Recent college grads may be more educated, diverse, and precocious than their Baby Boomer and Gen X predecessors, but new research finds that it could take them a while to get going in the marketplace-- at least independently.

According to a recent Google Consumer Survey, conducted for the education company Upromise by its financial services parent, Sallie Mae, the majority of students expect to continue receiving financial support from their parents for up to two years after their college graduation. The study sampled both parents of high school students intending to go to college, as well as the students themselves, to determine overall outlook on college expenses, money-saving habits, and life after college in today's workforce. 

Parents, for their part, would readily comply with kids' expectations: Less than 5 percent of those surveyed said that they wouldn't let their child move back in after graduating from college, although nearly 25 percent said that they would charge them rent. That means that a large portion of your next workers might just have some added cushioning, courtesy of Mom and Dad, that most of Gen X did not.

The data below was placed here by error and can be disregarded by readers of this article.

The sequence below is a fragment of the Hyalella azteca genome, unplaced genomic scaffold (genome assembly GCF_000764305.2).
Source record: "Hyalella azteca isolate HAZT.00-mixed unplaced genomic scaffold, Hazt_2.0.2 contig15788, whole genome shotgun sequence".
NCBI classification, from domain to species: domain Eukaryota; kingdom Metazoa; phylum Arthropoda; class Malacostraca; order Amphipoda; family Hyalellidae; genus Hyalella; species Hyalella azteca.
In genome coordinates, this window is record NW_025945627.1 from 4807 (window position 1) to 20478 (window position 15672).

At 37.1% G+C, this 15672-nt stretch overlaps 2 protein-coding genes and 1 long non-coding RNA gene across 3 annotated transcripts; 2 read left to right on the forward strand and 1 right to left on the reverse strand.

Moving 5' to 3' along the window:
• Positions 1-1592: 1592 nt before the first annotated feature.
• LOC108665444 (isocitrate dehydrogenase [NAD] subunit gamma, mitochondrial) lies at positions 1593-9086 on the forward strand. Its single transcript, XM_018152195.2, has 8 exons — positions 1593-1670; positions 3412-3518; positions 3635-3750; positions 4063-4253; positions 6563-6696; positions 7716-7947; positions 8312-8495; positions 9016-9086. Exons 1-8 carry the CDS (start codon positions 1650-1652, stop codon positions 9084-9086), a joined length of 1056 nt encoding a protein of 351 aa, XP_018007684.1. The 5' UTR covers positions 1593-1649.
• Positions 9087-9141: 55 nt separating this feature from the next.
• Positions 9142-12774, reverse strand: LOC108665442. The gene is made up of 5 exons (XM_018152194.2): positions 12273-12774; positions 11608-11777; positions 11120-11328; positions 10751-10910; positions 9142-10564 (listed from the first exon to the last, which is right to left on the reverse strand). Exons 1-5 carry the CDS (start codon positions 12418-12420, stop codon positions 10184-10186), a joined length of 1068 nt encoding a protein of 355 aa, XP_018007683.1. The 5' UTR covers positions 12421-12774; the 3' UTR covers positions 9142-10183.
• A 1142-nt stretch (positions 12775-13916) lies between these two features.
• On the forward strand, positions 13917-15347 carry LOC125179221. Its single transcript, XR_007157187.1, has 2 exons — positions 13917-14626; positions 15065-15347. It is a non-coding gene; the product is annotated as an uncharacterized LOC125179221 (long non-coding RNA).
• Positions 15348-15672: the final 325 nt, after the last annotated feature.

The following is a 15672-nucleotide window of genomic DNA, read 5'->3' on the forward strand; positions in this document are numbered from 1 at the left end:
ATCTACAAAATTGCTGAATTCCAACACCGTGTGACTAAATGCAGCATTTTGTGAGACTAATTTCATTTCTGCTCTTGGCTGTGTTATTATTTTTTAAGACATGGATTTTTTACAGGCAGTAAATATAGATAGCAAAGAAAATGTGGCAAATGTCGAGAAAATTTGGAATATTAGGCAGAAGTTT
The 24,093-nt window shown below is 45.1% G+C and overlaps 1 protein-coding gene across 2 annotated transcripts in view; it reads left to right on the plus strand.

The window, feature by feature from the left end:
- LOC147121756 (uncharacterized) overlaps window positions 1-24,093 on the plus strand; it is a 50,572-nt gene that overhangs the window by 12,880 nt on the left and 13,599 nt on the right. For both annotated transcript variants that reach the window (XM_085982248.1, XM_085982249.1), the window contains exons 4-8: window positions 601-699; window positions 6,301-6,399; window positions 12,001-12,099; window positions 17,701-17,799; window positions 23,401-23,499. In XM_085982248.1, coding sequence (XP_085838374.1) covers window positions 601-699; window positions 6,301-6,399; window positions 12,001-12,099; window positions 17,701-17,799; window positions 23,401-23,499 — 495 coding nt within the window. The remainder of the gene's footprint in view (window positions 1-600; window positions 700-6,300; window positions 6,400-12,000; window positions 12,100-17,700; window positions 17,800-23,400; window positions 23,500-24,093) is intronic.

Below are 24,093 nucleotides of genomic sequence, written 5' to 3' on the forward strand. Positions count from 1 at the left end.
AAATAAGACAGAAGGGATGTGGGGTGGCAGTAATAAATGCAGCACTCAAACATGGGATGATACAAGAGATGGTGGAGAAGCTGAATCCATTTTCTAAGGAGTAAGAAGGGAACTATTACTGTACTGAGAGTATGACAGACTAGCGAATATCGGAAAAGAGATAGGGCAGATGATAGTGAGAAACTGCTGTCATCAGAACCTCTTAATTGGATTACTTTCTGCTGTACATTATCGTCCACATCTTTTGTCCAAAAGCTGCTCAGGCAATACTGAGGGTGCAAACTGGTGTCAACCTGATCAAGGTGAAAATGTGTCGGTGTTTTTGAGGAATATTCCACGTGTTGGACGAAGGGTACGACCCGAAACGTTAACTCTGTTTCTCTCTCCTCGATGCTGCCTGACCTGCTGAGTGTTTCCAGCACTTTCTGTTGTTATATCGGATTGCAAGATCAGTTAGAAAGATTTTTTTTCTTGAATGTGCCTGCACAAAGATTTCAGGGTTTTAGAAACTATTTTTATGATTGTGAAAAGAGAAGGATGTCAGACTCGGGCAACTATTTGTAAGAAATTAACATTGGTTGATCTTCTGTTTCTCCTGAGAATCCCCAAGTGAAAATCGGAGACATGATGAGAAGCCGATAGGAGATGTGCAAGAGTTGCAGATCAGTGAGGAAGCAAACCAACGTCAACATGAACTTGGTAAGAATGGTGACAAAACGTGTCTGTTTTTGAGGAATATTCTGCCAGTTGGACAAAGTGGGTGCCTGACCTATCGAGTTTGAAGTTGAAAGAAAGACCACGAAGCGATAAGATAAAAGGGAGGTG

To be fair, though, it makes sense that these students are expecting to receive at least some degree of post-college support. It's more difficult for them to land good jobs, according to a study from the Pew Research Center, in spite of the fact that more millennials are getting college degrees than their parents did. (Hint: that might be your own fault. A recent report from Accenture found that businesses are not prioritizing entry-level jobs, nor are they catering to the demands of younger workers.) 

Even so, parents and students alike are optimistic: 64 percent of parents surveyed expect that their children will be able to find a job after graduation--though not necessarily one in their field--within six months, and 67 percent of students agreed. 

For more information, take a look at the infographic from Upromise below.

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